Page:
H7821 power supply in MicroVAX 3100, SCSI disk enclosures and others

Joshua Rice Rice43 at btinternet.com
Fri Jan 31 13:48:49 CST 2020

The main failure point of all old electronics are the capacitors. Over time, electrolytic capacitors dry out, and can cause a wide array of different faults. From ones that are leaky, and or way out of spec, they can exhibit all sorts of “fun” errors in hardware. 

The main one i’ve come across is “RIFA” brand rectangular thin-film filter capacitors. These can be quite violent when they fail, and they fail often. Many power supplies can be brought back (for a time) by just replacing these capacitors.

Electrolytics, whilst far more reliable (and less explosive) than the RIFA capacitors, also dry out and go bad over time. However, uness your machine was built during the “capacitor plague”, these can still be surprisingly reliable. However, if you’re planning on using the electronics regularly, they are still recommended to be replaced.The SMD electrolytics from the late 80’s and onwards  often need replacing,. These can leak and rot out the leads, and being surface mount, they can be quite tricky to replace.

Outside of electrolytics, tantalum capacitors can also fail. Whilst they don’t “dry out” as such, they still degrade over time. These can fail quite spectacularly, resulting in smoke and flames if you are not careful. They are generally more reliable, and probably not worth replacing across board, but when they do fail, it can be quite impressive.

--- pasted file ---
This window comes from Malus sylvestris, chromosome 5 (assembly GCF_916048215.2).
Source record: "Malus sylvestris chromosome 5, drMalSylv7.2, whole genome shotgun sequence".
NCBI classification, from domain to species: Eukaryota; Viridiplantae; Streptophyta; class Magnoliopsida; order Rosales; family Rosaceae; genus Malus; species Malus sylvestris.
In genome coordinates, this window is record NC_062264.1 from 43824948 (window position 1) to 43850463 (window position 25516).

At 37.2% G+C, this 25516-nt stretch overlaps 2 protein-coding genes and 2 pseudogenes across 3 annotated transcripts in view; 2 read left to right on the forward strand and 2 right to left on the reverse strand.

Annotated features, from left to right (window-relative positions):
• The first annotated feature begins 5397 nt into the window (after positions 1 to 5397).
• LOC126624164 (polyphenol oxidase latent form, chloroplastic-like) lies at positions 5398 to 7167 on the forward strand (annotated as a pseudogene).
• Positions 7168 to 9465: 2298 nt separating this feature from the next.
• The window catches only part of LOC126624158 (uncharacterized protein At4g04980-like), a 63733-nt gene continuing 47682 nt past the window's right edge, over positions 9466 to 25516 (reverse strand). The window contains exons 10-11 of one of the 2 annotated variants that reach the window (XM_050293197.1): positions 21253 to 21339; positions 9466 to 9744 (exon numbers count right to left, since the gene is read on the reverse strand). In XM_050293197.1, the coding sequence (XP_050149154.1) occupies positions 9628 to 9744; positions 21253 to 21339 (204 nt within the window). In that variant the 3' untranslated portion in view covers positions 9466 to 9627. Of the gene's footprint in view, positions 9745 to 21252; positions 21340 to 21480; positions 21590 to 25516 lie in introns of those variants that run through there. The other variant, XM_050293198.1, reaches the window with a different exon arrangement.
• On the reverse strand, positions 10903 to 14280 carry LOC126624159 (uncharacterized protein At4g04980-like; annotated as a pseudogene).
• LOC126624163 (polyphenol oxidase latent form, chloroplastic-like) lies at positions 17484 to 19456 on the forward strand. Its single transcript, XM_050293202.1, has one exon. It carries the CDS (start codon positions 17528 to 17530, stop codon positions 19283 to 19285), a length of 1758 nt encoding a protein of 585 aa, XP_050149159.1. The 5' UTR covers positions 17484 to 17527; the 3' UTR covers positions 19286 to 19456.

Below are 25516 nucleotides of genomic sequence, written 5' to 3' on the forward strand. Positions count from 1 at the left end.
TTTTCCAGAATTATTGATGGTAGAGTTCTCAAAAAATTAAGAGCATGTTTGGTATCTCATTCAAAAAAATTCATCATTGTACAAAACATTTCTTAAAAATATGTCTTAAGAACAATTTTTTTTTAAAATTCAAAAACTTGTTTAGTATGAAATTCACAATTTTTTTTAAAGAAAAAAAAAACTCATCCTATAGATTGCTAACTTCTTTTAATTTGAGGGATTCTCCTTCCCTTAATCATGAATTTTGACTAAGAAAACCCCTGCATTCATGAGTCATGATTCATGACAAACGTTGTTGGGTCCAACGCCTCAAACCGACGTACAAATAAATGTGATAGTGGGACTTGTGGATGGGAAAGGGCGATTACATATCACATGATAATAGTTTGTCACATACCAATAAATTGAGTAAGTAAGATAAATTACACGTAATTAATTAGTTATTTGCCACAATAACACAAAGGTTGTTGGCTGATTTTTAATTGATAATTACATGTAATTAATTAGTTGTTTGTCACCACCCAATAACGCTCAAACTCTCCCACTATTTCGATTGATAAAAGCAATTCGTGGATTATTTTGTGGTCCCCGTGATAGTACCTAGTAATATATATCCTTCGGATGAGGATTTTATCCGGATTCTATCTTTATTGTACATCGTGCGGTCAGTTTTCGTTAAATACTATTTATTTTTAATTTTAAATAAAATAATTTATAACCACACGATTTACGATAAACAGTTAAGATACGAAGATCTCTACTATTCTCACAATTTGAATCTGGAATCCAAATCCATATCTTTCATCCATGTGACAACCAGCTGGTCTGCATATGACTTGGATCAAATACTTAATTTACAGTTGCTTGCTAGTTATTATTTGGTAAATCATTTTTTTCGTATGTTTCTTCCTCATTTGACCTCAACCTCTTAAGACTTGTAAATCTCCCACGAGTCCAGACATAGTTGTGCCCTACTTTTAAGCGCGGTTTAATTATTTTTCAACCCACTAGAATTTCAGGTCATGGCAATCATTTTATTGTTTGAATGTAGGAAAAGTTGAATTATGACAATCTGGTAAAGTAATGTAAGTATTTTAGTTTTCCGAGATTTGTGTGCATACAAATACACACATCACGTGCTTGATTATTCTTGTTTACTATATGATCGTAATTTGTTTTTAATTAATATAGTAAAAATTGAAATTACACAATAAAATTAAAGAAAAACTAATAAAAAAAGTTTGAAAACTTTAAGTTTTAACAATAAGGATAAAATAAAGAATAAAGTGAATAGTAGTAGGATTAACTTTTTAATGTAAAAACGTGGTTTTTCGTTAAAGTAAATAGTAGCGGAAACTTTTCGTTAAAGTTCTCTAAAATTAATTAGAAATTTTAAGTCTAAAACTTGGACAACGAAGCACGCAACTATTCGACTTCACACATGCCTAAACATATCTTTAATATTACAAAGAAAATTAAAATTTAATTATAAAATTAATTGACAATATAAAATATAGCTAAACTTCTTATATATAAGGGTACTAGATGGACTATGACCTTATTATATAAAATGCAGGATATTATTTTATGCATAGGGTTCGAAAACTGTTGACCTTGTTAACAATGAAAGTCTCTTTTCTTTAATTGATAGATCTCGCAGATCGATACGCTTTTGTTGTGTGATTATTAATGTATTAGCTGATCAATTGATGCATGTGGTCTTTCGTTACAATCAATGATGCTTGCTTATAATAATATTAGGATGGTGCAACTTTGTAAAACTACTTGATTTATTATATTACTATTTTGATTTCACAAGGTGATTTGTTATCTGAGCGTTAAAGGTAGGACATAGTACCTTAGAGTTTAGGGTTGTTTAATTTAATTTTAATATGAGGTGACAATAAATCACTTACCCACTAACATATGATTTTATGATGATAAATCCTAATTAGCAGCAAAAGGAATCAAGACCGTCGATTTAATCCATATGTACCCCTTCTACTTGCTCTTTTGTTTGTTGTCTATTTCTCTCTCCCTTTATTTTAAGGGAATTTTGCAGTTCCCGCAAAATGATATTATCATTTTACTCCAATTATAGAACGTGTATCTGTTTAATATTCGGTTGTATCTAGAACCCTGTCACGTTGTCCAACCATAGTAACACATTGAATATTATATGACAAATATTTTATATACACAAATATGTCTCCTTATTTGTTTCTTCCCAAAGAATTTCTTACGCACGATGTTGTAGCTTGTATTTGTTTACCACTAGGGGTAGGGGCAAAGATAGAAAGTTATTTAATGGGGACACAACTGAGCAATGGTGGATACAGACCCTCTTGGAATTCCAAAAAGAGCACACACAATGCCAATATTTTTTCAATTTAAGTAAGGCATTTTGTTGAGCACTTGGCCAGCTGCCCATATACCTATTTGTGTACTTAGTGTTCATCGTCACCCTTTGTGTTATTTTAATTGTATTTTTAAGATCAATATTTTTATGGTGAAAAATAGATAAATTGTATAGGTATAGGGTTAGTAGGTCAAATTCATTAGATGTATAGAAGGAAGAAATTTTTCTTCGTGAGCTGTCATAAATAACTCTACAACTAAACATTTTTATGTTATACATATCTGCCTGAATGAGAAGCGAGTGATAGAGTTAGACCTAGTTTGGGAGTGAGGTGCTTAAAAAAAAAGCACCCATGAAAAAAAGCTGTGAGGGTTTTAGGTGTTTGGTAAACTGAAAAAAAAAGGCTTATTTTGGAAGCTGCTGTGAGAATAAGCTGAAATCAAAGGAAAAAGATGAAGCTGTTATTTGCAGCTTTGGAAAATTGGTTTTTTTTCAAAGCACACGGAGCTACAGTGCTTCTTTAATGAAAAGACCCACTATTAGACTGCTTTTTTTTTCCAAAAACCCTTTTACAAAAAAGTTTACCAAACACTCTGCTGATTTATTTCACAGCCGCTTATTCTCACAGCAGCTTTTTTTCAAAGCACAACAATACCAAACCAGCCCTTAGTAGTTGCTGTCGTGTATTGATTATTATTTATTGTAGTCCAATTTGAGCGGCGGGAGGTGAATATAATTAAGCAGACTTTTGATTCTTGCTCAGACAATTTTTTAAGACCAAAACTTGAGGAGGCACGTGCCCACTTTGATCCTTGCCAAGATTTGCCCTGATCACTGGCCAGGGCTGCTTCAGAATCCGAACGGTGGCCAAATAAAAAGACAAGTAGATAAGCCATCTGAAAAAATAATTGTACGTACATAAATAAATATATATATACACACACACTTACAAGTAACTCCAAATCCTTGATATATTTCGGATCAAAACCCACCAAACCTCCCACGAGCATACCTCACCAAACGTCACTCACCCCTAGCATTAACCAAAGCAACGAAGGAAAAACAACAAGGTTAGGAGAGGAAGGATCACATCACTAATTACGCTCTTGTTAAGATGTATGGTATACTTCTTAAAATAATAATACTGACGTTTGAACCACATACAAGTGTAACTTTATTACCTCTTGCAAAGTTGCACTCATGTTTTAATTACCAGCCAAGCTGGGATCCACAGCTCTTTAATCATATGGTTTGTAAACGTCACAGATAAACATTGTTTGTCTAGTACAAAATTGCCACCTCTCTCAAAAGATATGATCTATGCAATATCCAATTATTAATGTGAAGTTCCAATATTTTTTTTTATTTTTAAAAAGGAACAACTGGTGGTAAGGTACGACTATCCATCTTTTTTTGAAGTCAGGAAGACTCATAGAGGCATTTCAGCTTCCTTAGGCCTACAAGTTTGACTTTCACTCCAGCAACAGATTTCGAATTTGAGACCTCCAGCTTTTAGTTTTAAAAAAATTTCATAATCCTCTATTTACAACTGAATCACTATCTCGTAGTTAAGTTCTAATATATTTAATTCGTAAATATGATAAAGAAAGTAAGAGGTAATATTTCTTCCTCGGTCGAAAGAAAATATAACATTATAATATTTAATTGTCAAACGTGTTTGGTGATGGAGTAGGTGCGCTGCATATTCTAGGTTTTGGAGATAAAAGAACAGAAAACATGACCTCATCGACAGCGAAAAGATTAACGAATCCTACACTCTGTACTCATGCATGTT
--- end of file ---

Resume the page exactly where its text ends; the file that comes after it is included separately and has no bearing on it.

Other electrical components, such as PCB’s, resistors, and silicon chips, have no discernable lifetime outside of corrosion and physical damage. Provided they are looked after, these components can carry on working indefinitely. 

Obviously, mechanical components (fans, relays, rotary switches), vacuum tubes, and much older cardboard tube components (resistors in vacuum tube TV’s/radios) stiff suffer from degredation from wear and old age. Often replacements can be as scarce as the equipment itself, so extra care should be taken when powering that sort of stuff on.

> On Jan 31, 2020, at 7:22 PM, P Gebhardt via cctalk <cctalk at classiccmp.org> wrote:
> Yep, that's what I call preventive electronics maintenance: I power up for a little time at least once a year all electronics that were in operational order up to a year ago, no matter what it is, to make sure they don't turn defective from "non-running", which is mainly affected by caps indeed. 
> Best regards,
> Pierre

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